DG: You say there was a time when a person was just “laid out” in their own homes?  Then it isn’t such a stretch to use your living room as a funeral parlor.

BB: As time went on funeral homes were developed.  This one was called the Lauer Funeral Home.  Rude Lauer was my great-uncles name.  He was ahead of the times.  He was also president of the Deerfield Bank and put his own money into it during the crash of ‘29 so that the bank could stay open.

DG: I was fascinated when you told me that.  It sounds like “It’s a Wonderful Life.”  Is that about the same era?  What personal responsibility people took.

BB: That’s right.  He came through it okay.  Unfortunately, he died when he was in his 40s.  He had an appendicitis attack and they just could not get him to a hospital in time to save his life.  My great aunt felt Rude was everything to her and did not want to change anything.  She had an undertaker come in to manage the business but my father was the only person who could talk her into making any changes to update things.  The Lauer Funeral Home stayed in business until Minnie died in 1972 or 1973.  The house was later moved over to Waukegan Road.  I remember when we were selling the chairs and things, a man came from Indiana and was looking inside the garage where the morgue was located.  He said he had never seen a building from the 20s with steel beams.  It was uncommon in that period.  My grandfather was ahead of his time.  I wonder how he would have fared if he had lived.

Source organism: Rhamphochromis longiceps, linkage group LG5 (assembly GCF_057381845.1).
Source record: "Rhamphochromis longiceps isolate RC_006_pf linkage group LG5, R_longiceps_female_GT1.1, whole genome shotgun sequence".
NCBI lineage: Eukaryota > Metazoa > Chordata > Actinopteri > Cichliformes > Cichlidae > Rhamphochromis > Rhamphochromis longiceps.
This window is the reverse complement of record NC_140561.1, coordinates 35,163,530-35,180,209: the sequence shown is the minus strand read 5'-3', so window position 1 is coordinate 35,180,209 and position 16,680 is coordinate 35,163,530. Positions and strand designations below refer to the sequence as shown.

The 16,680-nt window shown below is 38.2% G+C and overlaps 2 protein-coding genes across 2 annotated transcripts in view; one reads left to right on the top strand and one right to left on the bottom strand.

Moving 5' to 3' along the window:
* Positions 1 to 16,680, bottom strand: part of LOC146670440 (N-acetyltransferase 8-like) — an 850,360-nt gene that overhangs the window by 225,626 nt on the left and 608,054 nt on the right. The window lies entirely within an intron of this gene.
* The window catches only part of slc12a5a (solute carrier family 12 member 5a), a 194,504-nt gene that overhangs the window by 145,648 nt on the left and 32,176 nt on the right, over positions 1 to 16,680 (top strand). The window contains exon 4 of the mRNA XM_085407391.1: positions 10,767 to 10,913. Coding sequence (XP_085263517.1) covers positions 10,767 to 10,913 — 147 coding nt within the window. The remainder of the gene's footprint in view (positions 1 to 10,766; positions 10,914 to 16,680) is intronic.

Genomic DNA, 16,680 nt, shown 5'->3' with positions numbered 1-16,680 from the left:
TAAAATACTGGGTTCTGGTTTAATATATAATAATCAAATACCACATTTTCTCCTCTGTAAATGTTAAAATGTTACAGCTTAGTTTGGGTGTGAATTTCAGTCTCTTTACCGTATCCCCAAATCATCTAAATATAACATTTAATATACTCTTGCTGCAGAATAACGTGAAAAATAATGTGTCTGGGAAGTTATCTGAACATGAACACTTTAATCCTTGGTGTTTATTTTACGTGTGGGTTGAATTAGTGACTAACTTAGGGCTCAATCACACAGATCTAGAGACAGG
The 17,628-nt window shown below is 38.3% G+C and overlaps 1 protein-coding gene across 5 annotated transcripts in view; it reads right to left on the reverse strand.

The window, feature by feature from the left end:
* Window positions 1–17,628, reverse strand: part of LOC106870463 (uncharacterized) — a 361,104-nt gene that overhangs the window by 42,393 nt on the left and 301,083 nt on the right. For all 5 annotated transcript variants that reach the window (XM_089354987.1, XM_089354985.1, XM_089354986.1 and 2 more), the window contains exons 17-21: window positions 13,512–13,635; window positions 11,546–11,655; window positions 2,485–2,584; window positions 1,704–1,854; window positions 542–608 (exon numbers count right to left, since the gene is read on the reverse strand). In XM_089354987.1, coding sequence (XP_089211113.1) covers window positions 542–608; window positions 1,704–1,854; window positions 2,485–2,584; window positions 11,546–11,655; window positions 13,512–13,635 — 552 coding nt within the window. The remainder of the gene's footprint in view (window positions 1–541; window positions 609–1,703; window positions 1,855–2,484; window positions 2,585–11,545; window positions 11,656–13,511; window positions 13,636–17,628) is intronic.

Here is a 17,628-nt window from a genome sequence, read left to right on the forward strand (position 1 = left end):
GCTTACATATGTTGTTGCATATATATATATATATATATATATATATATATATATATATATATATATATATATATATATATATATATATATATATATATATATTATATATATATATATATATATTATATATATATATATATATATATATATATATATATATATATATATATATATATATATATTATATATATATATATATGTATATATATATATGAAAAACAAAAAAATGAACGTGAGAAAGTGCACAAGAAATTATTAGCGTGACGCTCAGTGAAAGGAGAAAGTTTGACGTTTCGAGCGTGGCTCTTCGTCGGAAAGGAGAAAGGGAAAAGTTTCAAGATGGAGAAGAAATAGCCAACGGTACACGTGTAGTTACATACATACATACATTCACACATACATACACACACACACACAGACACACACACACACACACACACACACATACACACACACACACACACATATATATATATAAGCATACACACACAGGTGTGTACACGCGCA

DG: It sounds like he was very much ahead of his time.  Now, you were born here?

BB: I was born in Evanston at the hospital.  My father was born on the kitchen table.

DG: So, your grandfather built the house, your father was born in the house and you grew up in the house on Shermer Avenue so that house has seen a lot of stories.  Is that house still here?

BB: No, it was torn down in the 70s – maybe 76 or 77.  There is a medical building there.  DG:  So you went to school here?  What years were you in school?

BB: I went to St. Norbert’s school, started Kindergarten there in 1952.  They had about 9 classrooms and a cafeteria in the back.

DG: How big do you think Northbrook was at that time?